In This Article Expand or collapse the "in this article" section Prenatal Health

  • Introduction
  • General Overviews
  • Maternal Mortality
  • Fetal Mortality
  • Antenatal Health Care
  • Nutrition
  • Epigenetics
  • Maternal Stress
  • Depression
  • Antidepressant Medications
  • HIV
  • Diabetes

Public Health Prenatal Health
M. Anne George, Mary H. George
  • LAST REVIEWED: 02 February 2016
  • LAST MODIFIED: 26 May 2016
  • DOI: 10.1093/obo/9780199756797-0096


Maternal and fetal health covers a spectrum of topics, including maternal and fetal mortality and morbidity and their causes such as adequate health care, risks associated with environmental and lifestyle exposures, maternal stress, maternal diseases, and many other health issues. Both maternal and fetal deaths are an enormous burden. In many developing countries, a strong emphasis is placed on policy and practice initiatives to reduce maternal, fetal, and newborn mortality because complications of pregnancy and childbirth remain a leading cause of death. The World Health Organization (WHO) estimates that 1,500 women die daily due to complications in pregnancy or childbirth and that 10,000 babies are born stillborn or die in the first month of life. In these countries, malnutrition is a major contributor to women’s preventable morbidity and mortality and has considerable adverse outcomes for the developing fetus. Elsewhere in the world where maternal and fetal mortality rates are lower, long-term consequences of maternal and fetal stressors, poor nutrition, environmental or behavioral teratogens, and maternal disease are the major concern. This has led to considerable research, and development of best practice guidelines, that focus on maternal behaviors and diseases, prenatal environmental exposures, including prenatal alcohol and tobacco exposure, and treatment of preexisting conditions such as depression. Some issues, such as HIV/AIDS and nutrition, affect maternal and prenatal health throughout the world but to differing degrees.

General Overviews

Maternal health has been defined by the WHO across three periods: “Maternal health refers to the health of women during pregnancy, childbirth and the postpartum period. While motherhood is often a positive and fulfilling experience, for too many women it is associated with suffering, ill-health and even death. The major direct causes of maternal morbidity and mortality include haemorrhage, infection, high blood pressure, unsafe abortion, and obstructed labour” (WHO, Maternal Health). There are a limited number of general introductory works on the topics of maternal health and fetal development and the risks to fetal health. Sigelman and Rider 2010 describes health and risks across the life span, including fetal development and risks from maternal behaviors and environmental exposures. Gilbert and Epel 2009 similarly describes the human in relation to its environment, with fetal development being a more predominant topic than maternal health.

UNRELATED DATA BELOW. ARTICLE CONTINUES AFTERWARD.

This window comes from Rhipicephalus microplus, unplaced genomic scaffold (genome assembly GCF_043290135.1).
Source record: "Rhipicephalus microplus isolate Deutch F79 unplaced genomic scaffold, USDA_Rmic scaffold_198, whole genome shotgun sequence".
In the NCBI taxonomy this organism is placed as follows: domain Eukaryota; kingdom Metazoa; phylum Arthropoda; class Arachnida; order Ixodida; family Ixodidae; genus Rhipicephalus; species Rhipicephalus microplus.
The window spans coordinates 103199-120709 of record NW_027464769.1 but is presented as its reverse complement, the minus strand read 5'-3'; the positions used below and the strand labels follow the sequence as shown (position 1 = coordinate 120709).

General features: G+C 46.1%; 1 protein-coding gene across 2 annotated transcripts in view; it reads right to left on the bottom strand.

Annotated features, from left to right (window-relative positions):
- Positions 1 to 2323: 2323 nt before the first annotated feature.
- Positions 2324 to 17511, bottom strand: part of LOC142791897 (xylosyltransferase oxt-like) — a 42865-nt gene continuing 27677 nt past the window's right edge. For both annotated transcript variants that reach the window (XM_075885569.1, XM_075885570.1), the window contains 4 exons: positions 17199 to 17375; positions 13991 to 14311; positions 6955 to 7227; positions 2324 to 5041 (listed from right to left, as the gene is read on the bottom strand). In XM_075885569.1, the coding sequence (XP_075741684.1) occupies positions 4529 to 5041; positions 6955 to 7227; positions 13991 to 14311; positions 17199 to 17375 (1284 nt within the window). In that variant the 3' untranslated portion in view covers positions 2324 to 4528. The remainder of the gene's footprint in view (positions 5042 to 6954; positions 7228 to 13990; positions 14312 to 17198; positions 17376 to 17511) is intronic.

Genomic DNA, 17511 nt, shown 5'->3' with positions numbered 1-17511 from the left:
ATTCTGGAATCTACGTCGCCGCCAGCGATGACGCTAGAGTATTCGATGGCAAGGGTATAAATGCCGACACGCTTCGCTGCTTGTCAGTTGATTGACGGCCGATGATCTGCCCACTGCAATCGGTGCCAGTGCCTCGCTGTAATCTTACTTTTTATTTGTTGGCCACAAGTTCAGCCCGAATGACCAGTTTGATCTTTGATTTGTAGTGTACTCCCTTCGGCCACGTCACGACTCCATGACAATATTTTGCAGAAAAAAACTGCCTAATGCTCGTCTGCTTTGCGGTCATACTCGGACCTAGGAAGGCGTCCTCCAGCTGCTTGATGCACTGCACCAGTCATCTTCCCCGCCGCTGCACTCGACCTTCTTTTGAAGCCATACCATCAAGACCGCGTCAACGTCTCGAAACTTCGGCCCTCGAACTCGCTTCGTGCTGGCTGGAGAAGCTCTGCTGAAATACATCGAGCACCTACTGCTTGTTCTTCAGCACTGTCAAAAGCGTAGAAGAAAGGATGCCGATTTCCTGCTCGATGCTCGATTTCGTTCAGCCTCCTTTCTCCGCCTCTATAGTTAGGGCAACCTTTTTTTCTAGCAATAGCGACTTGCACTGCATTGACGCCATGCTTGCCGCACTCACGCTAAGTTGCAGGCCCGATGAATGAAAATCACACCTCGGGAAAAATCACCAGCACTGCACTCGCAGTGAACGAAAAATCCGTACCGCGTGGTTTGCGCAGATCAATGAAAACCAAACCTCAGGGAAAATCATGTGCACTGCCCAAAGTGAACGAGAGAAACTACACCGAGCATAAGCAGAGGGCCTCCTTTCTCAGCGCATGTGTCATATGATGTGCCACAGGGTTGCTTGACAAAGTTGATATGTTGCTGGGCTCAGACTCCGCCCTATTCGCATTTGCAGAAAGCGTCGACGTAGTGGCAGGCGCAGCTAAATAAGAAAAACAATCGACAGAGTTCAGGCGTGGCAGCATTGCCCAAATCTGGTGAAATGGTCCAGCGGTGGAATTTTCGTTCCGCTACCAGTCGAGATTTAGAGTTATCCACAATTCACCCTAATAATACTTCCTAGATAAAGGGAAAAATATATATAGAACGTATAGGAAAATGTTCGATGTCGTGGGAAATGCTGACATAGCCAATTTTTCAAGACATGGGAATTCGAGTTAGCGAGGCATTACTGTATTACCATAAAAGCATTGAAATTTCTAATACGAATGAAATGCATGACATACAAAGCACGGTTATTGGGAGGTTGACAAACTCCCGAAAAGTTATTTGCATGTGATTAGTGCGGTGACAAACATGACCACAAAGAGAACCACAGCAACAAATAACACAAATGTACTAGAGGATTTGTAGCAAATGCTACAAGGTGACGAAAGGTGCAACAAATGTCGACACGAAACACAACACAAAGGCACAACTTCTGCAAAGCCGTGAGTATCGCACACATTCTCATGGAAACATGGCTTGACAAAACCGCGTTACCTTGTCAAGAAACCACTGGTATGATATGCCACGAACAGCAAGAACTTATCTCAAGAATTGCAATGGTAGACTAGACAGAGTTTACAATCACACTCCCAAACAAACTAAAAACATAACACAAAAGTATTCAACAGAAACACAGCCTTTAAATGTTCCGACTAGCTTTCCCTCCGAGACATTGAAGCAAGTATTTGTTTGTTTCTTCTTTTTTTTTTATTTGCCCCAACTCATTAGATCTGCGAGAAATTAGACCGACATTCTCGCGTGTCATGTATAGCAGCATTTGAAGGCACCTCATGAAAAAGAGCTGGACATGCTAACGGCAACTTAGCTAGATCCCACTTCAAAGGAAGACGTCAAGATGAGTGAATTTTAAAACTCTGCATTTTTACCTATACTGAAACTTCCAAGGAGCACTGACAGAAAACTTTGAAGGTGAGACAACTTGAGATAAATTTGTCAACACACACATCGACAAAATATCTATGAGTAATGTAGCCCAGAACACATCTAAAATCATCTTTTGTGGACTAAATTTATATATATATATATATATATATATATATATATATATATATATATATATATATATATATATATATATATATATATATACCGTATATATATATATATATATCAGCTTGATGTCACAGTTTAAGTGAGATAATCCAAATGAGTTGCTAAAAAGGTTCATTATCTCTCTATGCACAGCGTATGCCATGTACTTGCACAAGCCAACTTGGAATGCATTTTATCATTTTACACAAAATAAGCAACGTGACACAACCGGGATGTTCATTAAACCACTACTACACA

• Gilbert, S. F., and D. Epel. 2009. Ecological developmental biology: Integrating epigenics, medicine and evolution. Sunderland, MA: Sinauer.

    Ecological development biology is the study of the interaction of the organism and its environment and includes the impact on the organism of pathological environments, including nutrition and teratogens. This book has chapters relevant to fetal health on teratogenic agents, endocrine disruptors, and fetal development of adult diseases.

  • Sigelman, C. K., and E. A. Rider. 2010. Life-span human development. 7th ed. Belmont, CA: Wadsworth.

    Taking a life-span approach to health, this book explores development theories and has a well-documented section on prenatal development and birth. It includes summaries on human development theories, stages of fetal development, known teratogens, and perinatal environments.

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